7. Raimel Tapia (Rockies)

While Tapia doesn't have the same power upside as the six prospects ahead of him, he should provide 10-15 home runs a year, to go with 30+ stolen bases and a batting average that should be above .300 most years. He'll be helped just like Dahl by his home park, and we could see him there by the end of 2017.

8. Alex Jackson (Mariners)

The top high school hitter in the 2014 draft class, Jackson is capable of providing 25+ home runs a year, even with Safeco Field expected to be his home park. He should also provide batting averages north of .270 on a regular basis, but his distance to the majors keeps him down the list a little bit more.

9. Hunter Renfroe (Padres)

Renfroe gets a bit lost as his path to playing time by 2016 is a slight bit murkier with all the moves the Padres made. That said, a 20+ home run hitter who won't kill your batting average, should provide some value in stolen bases, and has the potential for more home runs some years should force his way into their lineup by then.

10. Yasmany Tomas (Diamondbacks)

We like home run hitters, and Tomas can potentially provide 20-25 at least with 30 being a possibility some years as well. He continues to get reps at third base as well as in the outfield this spring, and his bat will play well at either position.

11. Rusney Castillo (Red Sox)

Castillo can potentially be another five-category contributor, although this ranking honestly feels like it will either be much too low, or potentially too high. There is the potential for 15-20 home runs and 25+ stolen bases to go along with a decent batting average. It's not clear yet how much he'll play in 2015 with the ridiculously crowded outfield in Boston, but he is definitely one of the three best outfielders on their roster.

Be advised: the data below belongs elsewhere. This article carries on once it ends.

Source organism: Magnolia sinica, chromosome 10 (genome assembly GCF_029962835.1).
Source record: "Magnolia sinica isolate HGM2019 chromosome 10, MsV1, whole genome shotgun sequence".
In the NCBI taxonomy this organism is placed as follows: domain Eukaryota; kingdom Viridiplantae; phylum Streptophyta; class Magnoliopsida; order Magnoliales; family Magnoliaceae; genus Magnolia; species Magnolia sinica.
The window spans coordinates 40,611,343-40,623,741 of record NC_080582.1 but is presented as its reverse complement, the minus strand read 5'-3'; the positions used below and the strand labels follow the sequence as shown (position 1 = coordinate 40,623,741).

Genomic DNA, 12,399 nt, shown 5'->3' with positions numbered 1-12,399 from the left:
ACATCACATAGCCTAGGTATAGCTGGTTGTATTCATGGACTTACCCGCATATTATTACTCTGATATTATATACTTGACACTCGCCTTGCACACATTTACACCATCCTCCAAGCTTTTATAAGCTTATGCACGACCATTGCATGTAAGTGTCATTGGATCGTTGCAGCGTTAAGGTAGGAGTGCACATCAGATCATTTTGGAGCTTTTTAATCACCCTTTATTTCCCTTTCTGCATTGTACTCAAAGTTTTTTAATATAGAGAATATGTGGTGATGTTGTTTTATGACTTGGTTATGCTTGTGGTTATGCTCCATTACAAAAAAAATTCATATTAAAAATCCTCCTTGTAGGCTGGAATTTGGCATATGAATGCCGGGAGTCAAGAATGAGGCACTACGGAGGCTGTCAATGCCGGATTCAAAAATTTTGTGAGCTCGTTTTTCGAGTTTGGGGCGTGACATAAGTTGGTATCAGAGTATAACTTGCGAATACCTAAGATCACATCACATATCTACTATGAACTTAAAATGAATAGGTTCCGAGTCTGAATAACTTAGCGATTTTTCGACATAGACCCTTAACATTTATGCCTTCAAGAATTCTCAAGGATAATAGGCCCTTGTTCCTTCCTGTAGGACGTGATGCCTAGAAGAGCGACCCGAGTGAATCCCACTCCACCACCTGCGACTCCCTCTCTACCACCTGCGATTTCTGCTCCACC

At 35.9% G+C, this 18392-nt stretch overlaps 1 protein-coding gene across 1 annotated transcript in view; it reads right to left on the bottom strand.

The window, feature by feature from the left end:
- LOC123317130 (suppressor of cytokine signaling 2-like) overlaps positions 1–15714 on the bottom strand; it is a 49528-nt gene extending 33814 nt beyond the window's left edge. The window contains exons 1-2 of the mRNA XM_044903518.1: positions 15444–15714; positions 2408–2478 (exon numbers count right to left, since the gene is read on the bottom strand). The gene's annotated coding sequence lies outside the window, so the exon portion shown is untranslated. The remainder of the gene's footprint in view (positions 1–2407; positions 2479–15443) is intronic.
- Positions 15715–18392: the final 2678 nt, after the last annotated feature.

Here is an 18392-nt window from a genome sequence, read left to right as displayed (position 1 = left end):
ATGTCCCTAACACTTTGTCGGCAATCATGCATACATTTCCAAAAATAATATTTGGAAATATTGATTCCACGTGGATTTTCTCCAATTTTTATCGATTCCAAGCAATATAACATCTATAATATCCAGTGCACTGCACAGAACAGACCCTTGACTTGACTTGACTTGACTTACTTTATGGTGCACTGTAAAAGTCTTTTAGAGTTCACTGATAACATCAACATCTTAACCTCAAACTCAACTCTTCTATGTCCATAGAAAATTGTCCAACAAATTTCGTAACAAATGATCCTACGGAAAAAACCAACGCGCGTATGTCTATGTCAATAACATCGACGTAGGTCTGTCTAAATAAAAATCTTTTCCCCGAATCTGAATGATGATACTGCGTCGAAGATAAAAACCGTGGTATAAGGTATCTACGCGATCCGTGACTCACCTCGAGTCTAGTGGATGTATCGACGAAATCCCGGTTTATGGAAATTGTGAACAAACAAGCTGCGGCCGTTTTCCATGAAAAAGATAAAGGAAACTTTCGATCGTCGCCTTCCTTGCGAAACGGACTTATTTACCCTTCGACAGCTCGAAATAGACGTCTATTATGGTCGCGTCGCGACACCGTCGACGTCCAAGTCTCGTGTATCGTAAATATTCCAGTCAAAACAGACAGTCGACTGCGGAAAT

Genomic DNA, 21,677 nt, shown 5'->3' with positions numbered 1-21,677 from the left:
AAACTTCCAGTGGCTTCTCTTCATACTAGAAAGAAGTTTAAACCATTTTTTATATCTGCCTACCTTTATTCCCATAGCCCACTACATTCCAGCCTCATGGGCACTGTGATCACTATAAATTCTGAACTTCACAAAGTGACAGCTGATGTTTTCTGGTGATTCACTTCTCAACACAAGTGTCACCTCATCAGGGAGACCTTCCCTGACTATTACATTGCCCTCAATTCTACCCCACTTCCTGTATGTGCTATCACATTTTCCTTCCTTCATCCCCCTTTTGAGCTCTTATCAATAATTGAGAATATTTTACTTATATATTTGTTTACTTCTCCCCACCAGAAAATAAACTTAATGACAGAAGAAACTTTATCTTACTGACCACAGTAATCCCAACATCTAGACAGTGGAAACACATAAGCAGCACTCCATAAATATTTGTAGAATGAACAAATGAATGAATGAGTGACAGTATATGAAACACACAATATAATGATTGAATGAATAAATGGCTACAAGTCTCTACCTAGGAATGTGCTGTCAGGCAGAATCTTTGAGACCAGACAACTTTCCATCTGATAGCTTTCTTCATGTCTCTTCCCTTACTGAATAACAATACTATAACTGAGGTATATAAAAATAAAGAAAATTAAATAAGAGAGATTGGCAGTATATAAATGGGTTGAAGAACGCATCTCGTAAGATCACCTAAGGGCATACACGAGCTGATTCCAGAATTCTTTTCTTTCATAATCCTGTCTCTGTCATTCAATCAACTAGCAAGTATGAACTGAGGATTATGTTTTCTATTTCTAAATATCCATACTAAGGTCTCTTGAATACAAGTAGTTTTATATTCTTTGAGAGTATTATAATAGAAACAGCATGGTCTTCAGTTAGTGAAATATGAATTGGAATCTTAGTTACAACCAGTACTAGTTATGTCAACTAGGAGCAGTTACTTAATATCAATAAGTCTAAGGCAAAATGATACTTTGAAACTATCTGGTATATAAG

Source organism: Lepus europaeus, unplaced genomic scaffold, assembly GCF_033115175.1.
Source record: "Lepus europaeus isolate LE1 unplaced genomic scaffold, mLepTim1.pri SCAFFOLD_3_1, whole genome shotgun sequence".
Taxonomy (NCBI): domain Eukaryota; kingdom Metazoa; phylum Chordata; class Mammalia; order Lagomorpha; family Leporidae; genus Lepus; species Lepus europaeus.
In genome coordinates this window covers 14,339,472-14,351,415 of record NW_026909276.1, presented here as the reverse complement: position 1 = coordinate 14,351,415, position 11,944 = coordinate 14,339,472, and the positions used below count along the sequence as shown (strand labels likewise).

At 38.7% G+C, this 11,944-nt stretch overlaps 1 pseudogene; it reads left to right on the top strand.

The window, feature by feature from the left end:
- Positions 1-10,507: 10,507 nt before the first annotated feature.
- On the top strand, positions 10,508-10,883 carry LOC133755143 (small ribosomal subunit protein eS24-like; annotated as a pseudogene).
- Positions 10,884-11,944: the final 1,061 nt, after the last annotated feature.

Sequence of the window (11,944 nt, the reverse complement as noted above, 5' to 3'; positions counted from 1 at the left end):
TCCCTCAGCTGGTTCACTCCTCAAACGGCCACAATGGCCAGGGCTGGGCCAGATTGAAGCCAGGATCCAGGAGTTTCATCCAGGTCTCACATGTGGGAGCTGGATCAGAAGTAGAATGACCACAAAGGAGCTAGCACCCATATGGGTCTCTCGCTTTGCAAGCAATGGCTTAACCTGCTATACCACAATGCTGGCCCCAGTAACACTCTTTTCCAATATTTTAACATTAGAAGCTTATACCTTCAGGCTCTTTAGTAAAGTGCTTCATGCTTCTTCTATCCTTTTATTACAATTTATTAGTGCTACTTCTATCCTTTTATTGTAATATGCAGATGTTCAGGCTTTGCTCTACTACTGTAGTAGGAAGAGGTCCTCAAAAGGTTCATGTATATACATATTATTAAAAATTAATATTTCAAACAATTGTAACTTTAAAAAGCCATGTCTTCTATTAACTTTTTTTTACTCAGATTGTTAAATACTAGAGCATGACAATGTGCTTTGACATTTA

12. Nomar Mazara (Rangers)

Mazara reached AA for a brief period last year, and is making the Rangers' large investment in him look very smart. The best case scenario is a .280 hitter who provides 20-25 home runs a year, while playing a solid right field, and he could be in Arlington by the end of the year if it all clicks.

13. Dalton Pompey (Blue Jays)

Pompey tore through three levels in the minors before reaching the Majors in September, and is the favorite for the starting center field job this year in Toronto. I'll have a profile of Pompey later today.

14. Manuel Margot (Red Sox)

Margot has burst onto the scene at this point, giving the Red Sox another future top 30 fantasy outfielder. Brian Creagh will have a profile of Margot later in the week.

15. Jesse Winker (Reds)

The Reds' outfielder could be ready to contribute by midseason, and is capable of providing above-average production in batting average and on-base percentage, along with 15-20 HR each year.

16. Aaron Judge (Yankees)

The top hitting prospect for the Yankees, Judge is known for his excellent power potential. Whether he can translate that into 30+ home runs on a regular basis or if it drops below because of issues with strikeouts remains to be seen, but another solid performance like 2014 would go a long way towards minimizing those questions.

17. Nick Williams (Rangers)

The potential for a high average and solid power potential makes Williams one of the more interesting outfield prospects overall, but concerns about his strikeout and walk rates keep me from moving him up into the top 15.

18. Austin Meadows (Pirates)

Meadows can potentially be a solid four-category contributor with a good batting average and 20+ home runs a year. He needs to show he can stay healthy after appearing in just 45 games last year, and could be three seasons away still.

19. Michael Taylor (Nationals)